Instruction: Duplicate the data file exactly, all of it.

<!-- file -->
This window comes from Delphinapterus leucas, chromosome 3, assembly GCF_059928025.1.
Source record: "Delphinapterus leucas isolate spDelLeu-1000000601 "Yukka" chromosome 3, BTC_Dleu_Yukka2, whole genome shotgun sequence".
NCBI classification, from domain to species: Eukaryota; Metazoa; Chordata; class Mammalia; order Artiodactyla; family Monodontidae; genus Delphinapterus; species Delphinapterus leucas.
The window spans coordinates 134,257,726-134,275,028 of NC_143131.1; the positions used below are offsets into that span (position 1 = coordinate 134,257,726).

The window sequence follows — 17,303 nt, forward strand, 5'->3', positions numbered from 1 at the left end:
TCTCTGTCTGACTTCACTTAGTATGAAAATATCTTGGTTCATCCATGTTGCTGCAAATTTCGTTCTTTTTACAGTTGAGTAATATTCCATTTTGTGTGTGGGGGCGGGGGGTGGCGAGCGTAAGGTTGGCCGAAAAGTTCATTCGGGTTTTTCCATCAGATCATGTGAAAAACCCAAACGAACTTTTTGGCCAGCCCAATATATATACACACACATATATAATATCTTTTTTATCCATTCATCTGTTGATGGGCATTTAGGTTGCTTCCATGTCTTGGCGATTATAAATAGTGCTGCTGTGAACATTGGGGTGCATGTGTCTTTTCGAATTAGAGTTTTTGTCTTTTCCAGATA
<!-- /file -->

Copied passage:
This window comes from Delphinapterus leucas, chromosome 3, assembly GCF_059928025.1.
Source record: "Delphinapterus leucas isolate spDelLeu-1000000601 "Yukka" chromosome 3, BTC_Dleu_Yukka2, whole genome shotgun sequence".
NCBI classification, from domain to species: Eukaryota; Metazoa; Chordata; class Mammalia; order Artiodactyla; family Monodontidae; genus Delphinapterus; species Delphinapterus leucas.
The window spans coordinates 134,257,726-134,275,028 of NC_143131.1; the positions used below are offsets into that span (position 1 = coordinate 134,257,726).

The window sequence follows — 17,303 nt, forward strand, 5'->3', positions numbered from 1 at the left end:
TCTCTGTCTGACTTCACTTAGTATGAAAATATCTTGGTTCATCCATGTTGCTGCAAATTTCGTTCTTTTTACAGTTGAGTAATATTCCATTTTGTGTGTGGGGGCGGGGGGTGGCGAGCGTAAGGTTGGCCGAAAAGTTCATTCGGGTTTTTCCATCAGATCATGTGAAAAACCCAAACGAACTTTTTGGCCAGCCCAATATATATACACACACATATATAATATCTTTTTTATCCATTCATCTGTTGATGGGCATTTAGGTTGCTTCCATGTCTTGGCGATTATAAATAGTGCTGCTGTGAACATTGGGGTGCATGTGTCTTTTCGAATTAGAGTTTTTGTCTTTTCCAGATA